Mom called this Ham Salad (why, I don’t get it). BUT yes we just bologna, pickles – or relish) & boiled eggs to mix with mayo.
We put the bologna & eggs through a greater then add pickles & mix.
I live in Eastern South Dakota and we called these the funeral sandwiches or Funeral burgers, because this was the traditional sandwich that would be served down in the Church basement after an afternoon funeral service. This sandwich, along with red jello with fresh bananas and topped with cool whip, many varieties of homemade cakes and pickles and kool-aide or lemonade and lots of strong egg coffee were standard fare at most funerals. Our area was settled mainly by people of Scandinavian and German descent. The food was always good and plentiful. There was something special about those sandwiches, I think it was that the spread was made with love and in large portions that made them taste like a little bit of heaven.
What a great memory! Thanks for sharing Linda. 🙂
I used the relish because it all I have. Boy! The spread were really good! Better than deli department. It’s a keeper! Woll make more.
So glad you enjoyed it!!
My sister, husband and I were talking about the sandwich spread from Oscar Meyer that we used to eat like crazy when we were kids. We are all in our 60’s. Our favorite memory was eating the spread out of the gathered ends of the plastic wrap. So happy to find your recipe and the comments of enjoyment from others. We are in confinement .Pray that it is over soon…I do need my spread!
We’re all hoping this is over soon! Stay safe Cynthia!
Our family grew up on this but we made it with sweet pickle relish. It was also christened “Bologna Sh*t”. It remains a favorite.
Ha! Great name! 😉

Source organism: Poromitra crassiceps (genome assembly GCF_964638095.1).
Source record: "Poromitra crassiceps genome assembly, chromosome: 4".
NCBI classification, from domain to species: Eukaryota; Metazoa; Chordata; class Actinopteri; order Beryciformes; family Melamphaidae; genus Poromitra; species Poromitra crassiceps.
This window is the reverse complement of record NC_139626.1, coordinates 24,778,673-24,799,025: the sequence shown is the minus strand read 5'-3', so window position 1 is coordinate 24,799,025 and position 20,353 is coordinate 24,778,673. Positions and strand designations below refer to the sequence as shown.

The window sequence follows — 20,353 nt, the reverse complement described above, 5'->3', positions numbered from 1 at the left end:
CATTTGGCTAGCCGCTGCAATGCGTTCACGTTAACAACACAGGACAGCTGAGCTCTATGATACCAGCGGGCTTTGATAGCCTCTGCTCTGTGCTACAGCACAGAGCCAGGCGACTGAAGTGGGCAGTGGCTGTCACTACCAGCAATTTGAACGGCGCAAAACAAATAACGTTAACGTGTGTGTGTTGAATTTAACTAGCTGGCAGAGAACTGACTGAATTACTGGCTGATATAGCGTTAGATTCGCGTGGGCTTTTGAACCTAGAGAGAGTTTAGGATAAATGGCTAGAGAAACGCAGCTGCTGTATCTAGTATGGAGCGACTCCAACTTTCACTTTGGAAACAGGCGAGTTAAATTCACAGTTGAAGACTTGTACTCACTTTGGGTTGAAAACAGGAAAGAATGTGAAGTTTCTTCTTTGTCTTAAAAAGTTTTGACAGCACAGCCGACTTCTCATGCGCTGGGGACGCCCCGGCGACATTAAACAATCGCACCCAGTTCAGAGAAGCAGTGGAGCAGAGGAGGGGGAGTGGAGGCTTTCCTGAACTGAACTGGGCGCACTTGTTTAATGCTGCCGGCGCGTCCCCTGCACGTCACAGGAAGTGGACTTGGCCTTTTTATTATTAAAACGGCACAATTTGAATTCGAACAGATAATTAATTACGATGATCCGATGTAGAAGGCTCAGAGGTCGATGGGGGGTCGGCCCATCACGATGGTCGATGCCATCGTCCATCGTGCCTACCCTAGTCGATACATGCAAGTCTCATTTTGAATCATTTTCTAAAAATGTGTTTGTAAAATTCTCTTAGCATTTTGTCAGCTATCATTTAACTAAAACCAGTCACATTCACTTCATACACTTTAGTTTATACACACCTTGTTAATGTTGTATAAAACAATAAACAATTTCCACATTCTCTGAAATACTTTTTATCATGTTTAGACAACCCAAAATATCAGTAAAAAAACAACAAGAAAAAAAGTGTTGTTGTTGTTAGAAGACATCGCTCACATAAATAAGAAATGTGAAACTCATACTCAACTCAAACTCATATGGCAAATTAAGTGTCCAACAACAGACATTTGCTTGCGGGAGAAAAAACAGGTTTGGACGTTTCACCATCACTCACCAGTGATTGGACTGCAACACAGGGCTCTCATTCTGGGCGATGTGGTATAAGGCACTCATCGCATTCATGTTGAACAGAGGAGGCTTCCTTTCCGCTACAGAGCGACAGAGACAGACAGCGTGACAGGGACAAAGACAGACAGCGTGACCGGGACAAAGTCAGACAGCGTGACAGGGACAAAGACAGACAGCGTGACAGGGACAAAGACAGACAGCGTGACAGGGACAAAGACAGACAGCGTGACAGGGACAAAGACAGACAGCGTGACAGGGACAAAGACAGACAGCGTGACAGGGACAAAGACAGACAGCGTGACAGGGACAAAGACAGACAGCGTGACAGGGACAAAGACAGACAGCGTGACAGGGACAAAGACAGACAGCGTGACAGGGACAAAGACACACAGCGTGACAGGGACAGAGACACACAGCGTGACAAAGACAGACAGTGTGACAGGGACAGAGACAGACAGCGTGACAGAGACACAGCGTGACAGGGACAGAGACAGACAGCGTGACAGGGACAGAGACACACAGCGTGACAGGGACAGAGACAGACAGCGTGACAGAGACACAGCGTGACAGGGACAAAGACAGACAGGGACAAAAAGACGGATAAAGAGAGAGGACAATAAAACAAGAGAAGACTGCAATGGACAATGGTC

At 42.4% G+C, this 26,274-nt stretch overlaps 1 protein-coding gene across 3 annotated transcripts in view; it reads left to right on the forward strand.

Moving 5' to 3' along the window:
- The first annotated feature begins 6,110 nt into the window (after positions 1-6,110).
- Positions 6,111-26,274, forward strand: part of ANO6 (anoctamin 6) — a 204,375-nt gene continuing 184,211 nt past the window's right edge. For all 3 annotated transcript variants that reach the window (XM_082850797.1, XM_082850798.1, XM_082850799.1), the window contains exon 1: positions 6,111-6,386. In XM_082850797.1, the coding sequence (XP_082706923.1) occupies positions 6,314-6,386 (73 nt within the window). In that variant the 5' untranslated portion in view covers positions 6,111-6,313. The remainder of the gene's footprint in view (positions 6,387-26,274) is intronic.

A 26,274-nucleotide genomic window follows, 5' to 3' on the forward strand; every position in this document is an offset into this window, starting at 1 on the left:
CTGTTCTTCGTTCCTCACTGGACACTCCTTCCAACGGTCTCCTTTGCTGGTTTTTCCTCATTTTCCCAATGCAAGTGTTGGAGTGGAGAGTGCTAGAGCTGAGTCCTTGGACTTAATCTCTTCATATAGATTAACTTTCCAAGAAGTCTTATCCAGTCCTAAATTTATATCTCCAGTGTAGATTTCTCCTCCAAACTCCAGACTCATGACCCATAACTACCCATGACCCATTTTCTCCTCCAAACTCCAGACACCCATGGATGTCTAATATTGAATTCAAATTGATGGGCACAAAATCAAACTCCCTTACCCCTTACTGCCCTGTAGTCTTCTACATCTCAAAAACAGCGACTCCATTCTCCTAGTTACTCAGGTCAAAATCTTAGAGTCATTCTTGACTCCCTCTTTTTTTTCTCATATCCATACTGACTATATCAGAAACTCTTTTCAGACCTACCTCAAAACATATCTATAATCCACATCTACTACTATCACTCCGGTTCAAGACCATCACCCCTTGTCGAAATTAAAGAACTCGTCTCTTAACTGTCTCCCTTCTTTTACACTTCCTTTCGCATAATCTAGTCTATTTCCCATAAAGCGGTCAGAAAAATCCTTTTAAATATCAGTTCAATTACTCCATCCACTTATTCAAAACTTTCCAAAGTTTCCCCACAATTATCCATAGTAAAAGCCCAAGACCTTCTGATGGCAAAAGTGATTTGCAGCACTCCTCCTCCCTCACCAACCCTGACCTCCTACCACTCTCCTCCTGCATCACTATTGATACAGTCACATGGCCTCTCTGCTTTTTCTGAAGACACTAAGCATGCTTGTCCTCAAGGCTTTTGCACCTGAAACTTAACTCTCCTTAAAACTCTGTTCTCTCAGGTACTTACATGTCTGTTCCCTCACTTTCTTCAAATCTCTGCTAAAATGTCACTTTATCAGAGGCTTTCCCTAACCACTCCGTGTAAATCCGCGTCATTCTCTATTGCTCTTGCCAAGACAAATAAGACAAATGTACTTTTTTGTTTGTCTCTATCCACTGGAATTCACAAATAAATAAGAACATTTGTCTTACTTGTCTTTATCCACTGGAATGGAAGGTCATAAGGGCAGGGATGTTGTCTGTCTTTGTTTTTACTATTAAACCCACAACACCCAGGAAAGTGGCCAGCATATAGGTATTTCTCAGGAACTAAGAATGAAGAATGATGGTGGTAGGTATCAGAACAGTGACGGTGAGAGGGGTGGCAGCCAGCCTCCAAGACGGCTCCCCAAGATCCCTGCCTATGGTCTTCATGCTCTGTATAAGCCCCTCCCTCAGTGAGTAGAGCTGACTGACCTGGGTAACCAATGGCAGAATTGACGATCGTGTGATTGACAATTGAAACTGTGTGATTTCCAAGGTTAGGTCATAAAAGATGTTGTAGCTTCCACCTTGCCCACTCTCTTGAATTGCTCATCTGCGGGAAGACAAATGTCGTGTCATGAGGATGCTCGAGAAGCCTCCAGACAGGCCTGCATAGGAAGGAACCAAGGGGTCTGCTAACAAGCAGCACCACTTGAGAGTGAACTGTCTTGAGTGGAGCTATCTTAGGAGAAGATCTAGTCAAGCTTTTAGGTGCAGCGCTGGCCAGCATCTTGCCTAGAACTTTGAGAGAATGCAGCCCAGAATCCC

My kids ( in their 50’s ) still request this. I too grind the bologna, add a little miracle whip and dill pickle relish. I serve it open faced on sliced French bread. Really a favorite around here
It’s so good! It’s fun to hear the memories this recipe brings up!
My husband made this after we were married in the late 1980’s. He got the old hand- cranked grinder from his mom and ground up the baloney and dill pickles, mixed it with mayo and just a bit of sugar and made a sandwich. I thought he was crazy. As the years have gone by our kids have enjoyed it and I’ve come to like it too. We call it ground baloney. I just made a batch the other day. Hmmm.
My mom grew up during the depression. She raised all of us kids on monkey meat.
Mom is now 95 and still going strong. I think the name ‘monkey meat ‘ has been around a long time.
This was passed from my grandma to my mom
then my sisters and brothers. They called it ham salad and we used the hand crank grinder. We used Miracle whip, vinegar, sugar and a little milk to thin the Miracle Whip.
Since my kids have all left home I don’t make it any more.
I grew up on monkey meat. Reason we were told it was named after the music grinders with their monkeys that played on the streets. We made it with the bologna, American cheese, onion, sweet pickles and mayo. Tastes better the second day after flavor meld together. Brings back good memories
What an awesome memory! Thanks for sharing Rozanne!
Do not use a food processor. It turns to mush. Tastes so much better when you use a grinder!
Sorry you didn’t have great results with the food processor Cheryl. If you pulse the food processor too many times it’ll definitely get blended all together and have a mushy consistency. Just a few pulses is all you need! 🙂
That’s how my mom, grandmother and I make it. We all used the old hand crank meat grinder for the bologna and the pickles. My sons call every so often and ask me to make some for them still (they’re in their 40’s).